Cao Bangnorthern Vietnam. While unremarkable in and of itself, Cao Bằng is an easy-going gateway to the surrounding lakes, minority villages, karst peaks, caves, and the Ban Gioc Waterfall on the Chinese border. Just 30 km from China, it is an excellent stop for travellers coming from or going to the Pingxiang border crossing. For those tired of the tourist circuit of coastal Vietnam, Cao Bằng is also a refreshing glimpse into a city that exists solely on its own terms.
There are no rail connections, making buses the most convenient way to get to Cao Bằng. A bus from Lạng Sơn on the China-Vietnam border take 4–5 hours and costs 50,000 dong. There are also buses from the neighbouring provinces in northern Vietnam.
You can rent a bus from Hanoi to CaoBang, about 5 hours on road, cost around 15 USD.
Cao Bằng is easily navigated on foot, but xe ôm (motorbike taxis) are convenient and cheap.
The Bằng Giang River splits the city into two. The bus station is on the eastern side of the river; cross the bridge to find the main street, Kim Dong (parallel to the river), the market and most of the hotels.
- Thang Hen Lake - surrounded by mountains, this serene lake is at its best in the rainy season. During the dry season the lake shrinks and is not as impressive, but there are a few rafts that you can take. Walking in the nearby mountains brings you past local herders and farmers. There are no buses to Thang Hen, so the cheapest option is to hire a motorbike driver for the half-day trip. It's about 1 hour away, and try to negotiate a round-trip price of 125,000 dong. No entrance fee.
- Ban Gioc Waterfall - this breathtaking waterfall, the largest in Vietnam, straddles the China-Vietnam border. The water is particularly thunderous in the wet season but is still beautiful during the dry. You can take a raft out into the river to the base of the falls and greet Chinese tourists doing the same from the other side. Ban Gioc is about 85 km from Cao Bằng, about 3 hours away. The cheapest way to get there is to take a public minibus to Trung Khanh for around 50,000 dong. Once in Trung Khanh, the minibus driver may offer to take you the rest of the way to Ban Gioc for an extra 150,000 dong, which includes waiting time, the nearby Ngườm Ngao Cave, and the return trip to Cao Bằng. You can also rent a motorbike in Trung Khanh to take you the rest of the way to the falls (about 20–30 minutes). Those with a larger budget may consider renting a jeep for the day. No entrance fee, but you may be charged 2,000 dong to cross the bridge to reach the falls.
- Nguom Ngao Cave - ask your driver to take you to Nguom Ngao before or after Ban Gioc. This immense cave holds a series of majestic, jaw-dropping caverns, filled with delicate, intricate formations of stalactites and stalagmites. In the low season, you may even have the cave to yourself, which is an experience probably not to be had elsewhere. Optional guides will helpfully point out particularly interesting rocks and bat roosts. 5,000 dong.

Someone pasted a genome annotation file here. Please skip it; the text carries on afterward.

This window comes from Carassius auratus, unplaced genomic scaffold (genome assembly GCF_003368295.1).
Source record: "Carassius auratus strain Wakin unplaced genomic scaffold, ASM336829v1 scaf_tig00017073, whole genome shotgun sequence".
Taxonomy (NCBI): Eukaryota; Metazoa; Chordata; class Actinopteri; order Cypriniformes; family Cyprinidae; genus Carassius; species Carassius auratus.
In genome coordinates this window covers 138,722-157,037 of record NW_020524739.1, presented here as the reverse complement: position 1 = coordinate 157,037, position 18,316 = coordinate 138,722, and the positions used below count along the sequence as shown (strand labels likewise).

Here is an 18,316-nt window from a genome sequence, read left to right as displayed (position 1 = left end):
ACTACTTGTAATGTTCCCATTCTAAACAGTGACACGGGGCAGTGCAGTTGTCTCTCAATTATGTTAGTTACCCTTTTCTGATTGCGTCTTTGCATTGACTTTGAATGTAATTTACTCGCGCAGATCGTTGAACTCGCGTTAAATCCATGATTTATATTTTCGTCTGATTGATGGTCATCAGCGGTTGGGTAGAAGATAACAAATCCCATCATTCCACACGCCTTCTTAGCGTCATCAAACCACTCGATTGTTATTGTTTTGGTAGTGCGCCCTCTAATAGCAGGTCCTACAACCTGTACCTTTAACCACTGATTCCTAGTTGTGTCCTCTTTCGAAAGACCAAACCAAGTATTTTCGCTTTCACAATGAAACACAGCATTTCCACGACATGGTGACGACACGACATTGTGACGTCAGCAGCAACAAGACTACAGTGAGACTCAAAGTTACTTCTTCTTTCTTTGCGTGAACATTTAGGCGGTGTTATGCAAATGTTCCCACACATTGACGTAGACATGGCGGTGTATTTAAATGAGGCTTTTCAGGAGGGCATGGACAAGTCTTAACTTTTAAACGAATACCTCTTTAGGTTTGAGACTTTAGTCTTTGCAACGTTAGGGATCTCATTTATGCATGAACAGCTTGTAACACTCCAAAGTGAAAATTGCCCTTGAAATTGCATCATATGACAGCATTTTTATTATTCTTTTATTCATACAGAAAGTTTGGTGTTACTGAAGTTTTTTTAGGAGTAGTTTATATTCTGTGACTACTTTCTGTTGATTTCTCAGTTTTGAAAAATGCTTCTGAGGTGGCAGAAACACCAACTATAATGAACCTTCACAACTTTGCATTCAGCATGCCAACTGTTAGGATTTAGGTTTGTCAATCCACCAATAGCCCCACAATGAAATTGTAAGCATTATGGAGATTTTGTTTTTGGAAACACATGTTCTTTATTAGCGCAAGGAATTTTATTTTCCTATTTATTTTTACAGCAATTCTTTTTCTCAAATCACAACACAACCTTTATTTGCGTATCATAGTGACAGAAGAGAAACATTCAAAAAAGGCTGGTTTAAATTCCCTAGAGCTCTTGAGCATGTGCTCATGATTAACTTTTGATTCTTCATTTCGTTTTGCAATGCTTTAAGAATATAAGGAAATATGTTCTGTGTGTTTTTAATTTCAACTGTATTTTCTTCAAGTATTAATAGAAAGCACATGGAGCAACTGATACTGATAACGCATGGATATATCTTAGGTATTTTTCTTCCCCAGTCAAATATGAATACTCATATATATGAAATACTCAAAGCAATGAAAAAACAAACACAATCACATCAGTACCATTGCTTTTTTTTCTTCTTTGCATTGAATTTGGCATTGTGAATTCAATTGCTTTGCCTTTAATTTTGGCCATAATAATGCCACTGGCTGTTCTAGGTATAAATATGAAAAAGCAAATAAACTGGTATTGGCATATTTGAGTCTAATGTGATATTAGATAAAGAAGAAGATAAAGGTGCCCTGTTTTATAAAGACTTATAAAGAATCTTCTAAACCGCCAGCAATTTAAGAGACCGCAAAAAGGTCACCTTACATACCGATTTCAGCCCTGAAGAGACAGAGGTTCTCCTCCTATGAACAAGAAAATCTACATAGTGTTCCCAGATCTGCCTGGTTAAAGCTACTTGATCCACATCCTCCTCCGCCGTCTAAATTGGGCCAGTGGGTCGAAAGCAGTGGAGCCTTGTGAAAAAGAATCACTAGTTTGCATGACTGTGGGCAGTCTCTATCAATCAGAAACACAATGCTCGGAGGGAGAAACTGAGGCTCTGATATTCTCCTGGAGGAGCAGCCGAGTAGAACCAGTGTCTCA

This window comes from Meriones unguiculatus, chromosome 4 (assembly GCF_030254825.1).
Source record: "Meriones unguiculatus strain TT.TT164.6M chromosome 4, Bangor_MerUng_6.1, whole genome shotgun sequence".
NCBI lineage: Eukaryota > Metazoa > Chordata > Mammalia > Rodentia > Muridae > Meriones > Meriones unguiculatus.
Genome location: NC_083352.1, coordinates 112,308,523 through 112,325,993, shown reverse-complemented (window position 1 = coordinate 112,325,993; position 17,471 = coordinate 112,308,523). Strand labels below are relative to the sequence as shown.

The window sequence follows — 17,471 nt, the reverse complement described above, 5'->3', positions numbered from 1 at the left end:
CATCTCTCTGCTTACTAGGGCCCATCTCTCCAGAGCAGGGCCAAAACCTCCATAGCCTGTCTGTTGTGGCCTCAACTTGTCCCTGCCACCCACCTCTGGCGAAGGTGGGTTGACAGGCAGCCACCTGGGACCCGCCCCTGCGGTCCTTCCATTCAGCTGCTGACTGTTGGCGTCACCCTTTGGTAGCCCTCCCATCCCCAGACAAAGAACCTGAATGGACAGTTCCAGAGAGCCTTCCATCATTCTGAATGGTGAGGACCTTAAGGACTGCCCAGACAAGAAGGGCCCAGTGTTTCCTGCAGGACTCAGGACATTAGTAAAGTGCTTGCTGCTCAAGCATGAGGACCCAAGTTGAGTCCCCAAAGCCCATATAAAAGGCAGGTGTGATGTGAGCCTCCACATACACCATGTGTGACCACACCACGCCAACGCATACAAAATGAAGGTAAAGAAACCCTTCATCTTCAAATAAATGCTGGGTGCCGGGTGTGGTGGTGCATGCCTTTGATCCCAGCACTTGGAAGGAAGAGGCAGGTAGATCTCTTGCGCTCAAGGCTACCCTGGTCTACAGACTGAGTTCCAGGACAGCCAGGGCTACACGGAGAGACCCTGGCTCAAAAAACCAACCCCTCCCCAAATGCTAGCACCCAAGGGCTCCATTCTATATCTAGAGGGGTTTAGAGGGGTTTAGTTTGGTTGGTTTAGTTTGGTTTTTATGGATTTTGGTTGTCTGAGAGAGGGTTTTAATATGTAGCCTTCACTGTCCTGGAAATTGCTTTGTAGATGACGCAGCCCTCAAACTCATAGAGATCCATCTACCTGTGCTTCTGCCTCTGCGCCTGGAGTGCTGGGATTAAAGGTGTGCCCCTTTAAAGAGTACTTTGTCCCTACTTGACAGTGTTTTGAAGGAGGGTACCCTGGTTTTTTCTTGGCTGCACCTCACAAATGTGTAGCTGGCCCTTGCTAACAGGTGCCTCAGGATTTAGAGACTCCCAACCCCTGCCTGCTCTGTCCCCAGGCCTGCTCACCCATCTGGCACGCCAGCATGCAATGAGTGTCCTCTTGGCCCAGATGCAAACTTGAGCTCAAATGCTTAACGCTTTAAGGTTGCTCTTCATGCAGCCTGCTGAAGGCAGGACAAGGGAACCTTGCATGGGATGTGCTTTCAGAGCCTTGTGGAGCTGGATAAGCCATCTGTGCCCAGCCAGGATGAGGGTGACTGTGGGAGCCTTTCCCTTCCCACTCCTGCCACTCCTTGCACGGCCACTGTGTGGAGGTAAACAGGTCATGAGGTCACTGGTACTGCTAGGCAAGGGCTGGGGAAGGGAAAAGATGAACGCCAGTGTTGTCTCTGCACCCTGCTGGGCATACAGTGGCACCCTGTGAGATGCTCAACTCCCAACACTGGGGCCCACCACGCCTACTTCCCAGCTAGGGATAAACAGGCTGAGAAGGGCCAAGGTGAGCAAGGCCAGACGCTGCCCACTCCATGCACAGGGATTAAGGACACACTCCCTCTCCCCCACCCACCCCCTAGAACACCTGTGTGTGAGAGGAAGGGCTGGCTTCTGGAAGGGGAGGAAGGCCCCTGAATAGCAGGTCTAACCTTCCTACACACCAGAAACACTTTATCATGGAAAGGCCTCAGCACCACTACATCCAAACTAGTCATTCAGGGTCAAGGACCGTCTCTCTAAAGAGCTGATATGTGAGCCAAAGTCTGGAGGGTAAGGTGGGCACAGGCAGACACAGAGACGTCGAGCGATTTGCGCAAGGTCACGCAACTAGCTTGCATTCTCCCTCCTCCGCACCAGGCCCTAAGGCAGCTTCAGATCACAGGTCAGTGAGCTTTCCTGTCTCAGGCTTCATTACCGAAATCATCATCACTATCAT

- Pac Bo Cave
Many minority tribes live in the area surrounding Cao Bằng, and their village markets make fascinating places to visit. Markets take place according to the lunar calendar, and the early morning is the best time to go. Hiring a motorbike is the only way to get there.
There are two fruit and vegetable markets on the western side of the river. The more organized one sprawls under a roof just north of the bridge along Kim Dong. It also sells some cooked foods and household goods. The second market stretches along the river south of the bridge and is only in the morning. Women from the countryside spread their fresh fruits and vegetables on blankets or in the baskets used to transport them.
There are few restaurants in Cao Bằng, and those that exist are expensive by backpacker standards. Fortunately, eating on the streets is delicious, easy and cheap. For breakfast consider bahn mi, which toasted baguettes filled with cuts of pork, egg, cilantro and a sweet-spicy sauce. A woman on Pho Hoang Nhu, a few minutes' walk north of the Bac Lam Hotel, makes particularly tasty bahn mi. Pho shops line the street facing the bus station (around 12,000 dong per bowl).
By dinnertime, certain areas become temporary food markets, with each area specializing in a certain dish. Walk south down Kim Dong from the bridge to find chao (rice porridge) and stir-fried instant noodles. On Kim Dong just south of the bridge there are several stands that serve pho and fried rice. For a sweet dessert, in the evening women set up small tables on the streets, where they cook sticky rice balls in a sweet ginger soup. Serve with crumbled peanuts on top, this is the perfect way to end a day of eating on the streets.
Bac Lam Hotelphone: +84 26 852 697address: 25 Pho Hoang NhuNear an elementary school, this hotel is in a peaceful area a few streets in from Kim Dong. Spacious rooms are comfortable and have air-con and mosquito nets. No WiFi.
Bang Giang Hotelphone: +84 26 853431KimDong ward.
- Huong Sen Hotel, near KimDong. 200,000 dong for a single room, WiFi included, air-con, neat bathroom with decent pressure hot showers. No mosquito nets. Nice view from the higher floors.
Huong Thom Hotelphone: +84 26 85588845-46 Kimdong.
- Vi Hoang Hotel, 5 Hoang Van Thu, Hop Giang, tel: +84 26 857176, +84 26 857671.
Buses and minibuses leave frequently in the morning for the various bus stations in Hanoi (70,000 dong), about 7 hours away. Buses leave less frequently after 10:00, and there are only a few buses in the afternoon. Hanoi buses stop at Thái Nguyên and often include a stop for food if the drive covers normal meal times.
You can reach China through the border crossing at Lạng Sơn, five hours away by bus.
Another daytrip is Ba Be National Park, between Cao Bằng and Hanoi.